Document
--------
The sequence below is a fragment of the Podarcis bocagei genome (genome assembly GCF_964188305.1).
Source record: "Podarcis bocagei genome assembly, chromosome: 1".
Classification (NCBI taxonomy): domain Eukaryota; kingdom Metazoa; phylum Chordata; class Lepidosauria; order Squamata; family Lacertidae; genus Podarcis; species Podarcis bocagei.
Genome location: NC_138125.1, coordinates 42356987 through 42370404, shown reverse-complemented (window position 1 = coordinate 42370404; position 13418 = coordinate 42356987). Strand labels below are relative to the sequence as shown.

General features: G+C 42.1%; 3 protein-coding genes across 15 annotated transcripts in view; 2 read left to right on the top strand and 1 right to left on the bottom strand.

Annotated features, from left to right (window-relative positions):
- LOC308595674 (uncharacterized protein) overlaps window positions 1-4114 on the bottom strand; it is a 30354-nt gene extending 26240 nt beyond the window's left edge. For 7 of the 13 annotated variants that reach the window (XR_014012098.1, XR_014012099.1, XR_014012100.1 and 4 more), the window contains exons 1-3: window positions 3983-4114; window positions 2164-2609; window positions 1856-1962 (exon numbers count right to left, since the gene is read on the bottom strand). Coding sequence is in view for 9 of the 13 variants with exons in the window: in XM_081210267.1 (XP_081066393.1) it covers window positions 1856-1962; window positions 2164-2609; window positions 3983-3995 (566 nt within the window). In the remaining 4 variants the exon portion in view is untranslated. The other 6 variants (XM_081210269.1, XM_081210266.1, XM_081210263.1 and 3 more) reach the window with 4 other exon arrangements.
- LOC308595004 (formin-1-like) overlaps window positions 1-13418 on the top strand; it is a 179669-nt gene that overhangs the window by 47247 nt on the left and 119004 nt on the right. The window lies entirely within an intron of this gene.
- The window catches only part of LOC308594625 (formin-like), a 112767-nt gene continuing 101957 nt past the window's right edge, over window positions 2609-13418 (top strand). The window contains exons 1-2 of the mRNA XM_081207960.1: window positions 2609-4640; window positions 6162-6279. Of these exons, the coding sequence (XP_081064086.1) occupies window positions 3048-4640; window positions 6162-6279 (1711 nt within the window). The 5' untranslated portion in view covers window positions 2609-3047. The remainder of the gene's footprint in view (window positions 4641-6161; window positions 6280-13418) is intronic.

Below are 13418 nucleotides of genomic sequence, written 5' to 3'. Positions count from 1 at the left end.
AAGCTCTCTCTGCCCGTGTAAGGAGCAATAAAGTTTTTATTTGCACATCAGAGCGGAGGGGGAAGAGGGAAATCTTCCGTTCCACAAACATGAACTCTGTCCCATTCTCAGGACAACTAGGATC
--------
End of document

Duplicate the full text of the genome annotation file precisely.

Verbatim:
The sequence below is a fragment of the Podarcis bocagei genome (genome assembly GCF_964188305.1).
Source record: "Podarcis bocagei genome assembly, chromosome: 1".
Classification (NCBI taxonomy): domain Eukaryota; kingdom Metazoa; phylum Chordata; class Lepidosauria; order Squamata; family Lacertidae; genus Podarcis; species Podarcis bocagei.
Genome location: NC_138125.1, coordinates 42356987 through 42370404, shown reverse-complemented (window position 1 = coordinate 42370404; position 13418 = coordinate 42356987). Strand labels below are relative to the sequence as shown.

General features: G+C 42.1%; 3 protein-coding genes across 15 annotated transcripts in view; 2 read left to right on the top strand and 1 right to left on the bottom strand.

Annotated features, from left to right (window-relative positions):
- LOC308595674 (uncharacterized protein) overlaps window positions 1-4114 on the bottom strand; it is a 30354-nt gene extending 26240 nt beyond the window's left edge. For 7 of the 13 annotated variants that reach the window (XR_014012098.1, XR_014012099.1, XR_014012100.1 and 4 more), the window contains exons 1-3: window positions 3983-4114; window positions 2164-2609; window positions 1856-1962 (exon numbers count right to left, since the gene is read on the bottom strand). Coding sequence is in view for 9 of the 13 variants with exons in the window: in XM_081210267.1 (XP_081066393.1) it covers window positions 1856-1962; window positions 2164-2609; window positions 3983-3995 (566 nt within the window). In the remaining 4 variants the exon portion in view is untranslated. The other 6 variants (XM_081210269.1, XM_081210266.1, XM_081210263.1 and 3 more) reach the window with 4 other exon arrangements.
- LOC308595004 (formin-1-like) overlaps window positions 1-13418 on the top strand; it is a 179669-nt gene that overhangs the window by 47247 nt on the left and 119004 nt on the right. The window lies entirely within an intron of this gene.
- The window catches only part of LOC308594625 (formin-like), a 112767-nt gene continuing 101957 nt past the window's right edge, over window positions 2609-13418 (top strand). The window contains exons 1-2 of the mRNA XM_081207960.1: window positions 2609-4640; window positions 6162-6279. Of these exons, the coding sequence (XP_081064086.1) occupies window positions 3048-4640; window positions 6162-6279 (1711 nt within the window). The 5' untranslated portion in view covers window positions 2609-3047. The remainder of the gene's footprint in view (window positions 4641-6161; window positions 6280-13418) is intronic.

Below are 13418 nucleotides of genomic sequence, written 5' to 3'. Positions count from 1 at the left end.
AAGCTCTCTCTGCCCGTGTAAGGAGCAATAAAGTTTTTATTTGCACATCAGAGCGGAGGGGGAAGAGGGAAATCTTCCGTTCCACAAACATGAACTCTGTCCCATTCTCAGGACAACTAGGATC